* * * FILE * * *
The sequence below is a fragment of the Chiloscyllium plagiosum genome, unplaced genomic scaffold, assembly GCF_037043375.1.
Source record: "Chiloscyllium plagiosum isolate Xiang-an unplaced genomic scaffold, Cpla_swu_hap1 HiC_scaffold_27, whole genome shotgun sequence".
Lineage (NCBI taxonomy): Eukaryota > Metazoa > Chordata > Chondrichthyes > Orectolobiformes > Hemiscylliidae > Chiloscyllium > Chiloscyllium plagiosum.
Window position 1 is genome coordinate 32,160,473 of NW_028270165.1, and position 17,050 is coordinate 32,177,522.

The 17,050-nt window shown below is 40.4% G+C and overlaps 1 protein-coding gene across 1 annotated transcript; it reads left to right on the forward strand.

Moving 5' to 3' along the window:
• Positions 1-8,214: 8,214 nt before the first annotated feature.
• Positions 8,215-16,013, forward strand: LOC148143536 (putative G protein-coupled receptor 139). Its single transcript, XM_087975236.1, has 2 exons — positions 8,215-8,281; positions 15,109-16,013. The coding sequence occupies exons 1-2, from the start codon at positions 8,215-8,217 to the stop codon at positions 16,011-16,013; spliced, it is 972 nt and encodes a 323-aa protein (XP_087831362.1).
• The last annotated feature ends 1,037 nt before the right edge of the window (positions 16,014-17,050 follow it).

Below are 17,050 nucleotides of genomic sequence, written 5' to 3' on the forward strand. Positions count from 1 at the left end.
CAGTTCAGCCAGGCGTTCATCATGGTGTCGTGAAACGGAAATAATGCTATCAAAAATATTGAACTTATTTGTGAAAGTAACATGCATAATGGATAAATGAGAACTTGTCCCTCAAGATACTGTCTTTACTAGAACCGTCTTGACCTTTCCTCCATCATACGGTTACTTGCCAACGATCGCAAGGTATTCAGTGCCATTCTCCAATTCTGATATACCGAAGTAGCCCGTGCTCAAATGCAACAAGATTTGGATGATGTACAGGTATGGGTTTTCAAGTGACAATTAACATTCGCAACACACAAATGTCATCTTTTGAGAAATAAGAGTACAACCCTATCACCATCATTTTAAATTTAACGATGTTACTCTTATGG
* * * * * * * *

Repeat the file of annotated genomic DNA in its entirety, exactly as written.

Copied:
The sequence below is a fragment of the Chiloscyllium plagiosum genome, unplaced genomic scaffold, assembly GCF_037043375.1.
Source record: "Chiloscyllium plagiosum isolate Xiang-an unplaced genomic scaffold, Cpla_swu_hap1 HiC_scaffold_27, whole genome shotgun sequence".
Lineage (NCBI taxonomy): Eukaryota > Metazoa > Chordata > Chondrichthyes > Orectolobiformes > Hemiscylliidae > Chiloscyllium > Chiloscyllium plagiosum.
Window position 1 is genome coordinate 32,160,473 of NW_028270165.1, and position 17,050 is coordinate 32,177,522.

The 17,050-nt window shown below is 40.4% G+C and overlaps 1 protein-coding gene across 1 annotated transcript; it reads left to right on the forward strand.

Moving 5' to 3' along the window:
• Positions 1-8,214: 8,214 nt before the first annotated feature.
• Positions 8,215-16,013, forward strand: LOC148143536 (putative G protein-coupled receptor 139). Its single transcript, XM_087975236.1, has 2 exons — positions 8,215-8,281; positions 15,109-16,013. The coding sequence occupies exons 1-2, from the start codon at positions 8,215-8,217 to the stop codon at positions 16,011-16,013; spliced, it is 972 nt and encodes a 323-aa protein (XP_087831362.1).
• The last annotated feature ends 1,037 nt before the right edge of the window (positions 16,014-17,050 follow it).

Below are 17,050 nucleotides of genomic sequence, written 5' to 3' on the forward strand. Positions count from 1 at the left end.
CAGTTCAGCCAGGCGTTCATCATGGTGTCGTGAAACGGAAATAATGCTATCAAAAATATTGAACTTATTTGTGAAAGTAACATGCATAATGGATAAATGAGAACTTGTCCCTCAAGATACTGTCTTTACTAGAACCGTCTTGACCTTTCCTCCATCATACGGTTACTTGCCAACGATCGCAAGGTATTCAGTGCCATTCTCCAATTCTGATATACCGAAGTAGCCCGTGCTCAAATGCAACAAGATTTGGATGATGTACAGGTATGGGTTTTCAAGTGACAATTAACATTCGCAACACACAAATGTCATCTTTTGAGAAATAAGAGTACAACCCTATCACCATCATTTTAAATTTAACGATGTTACTCTTATGG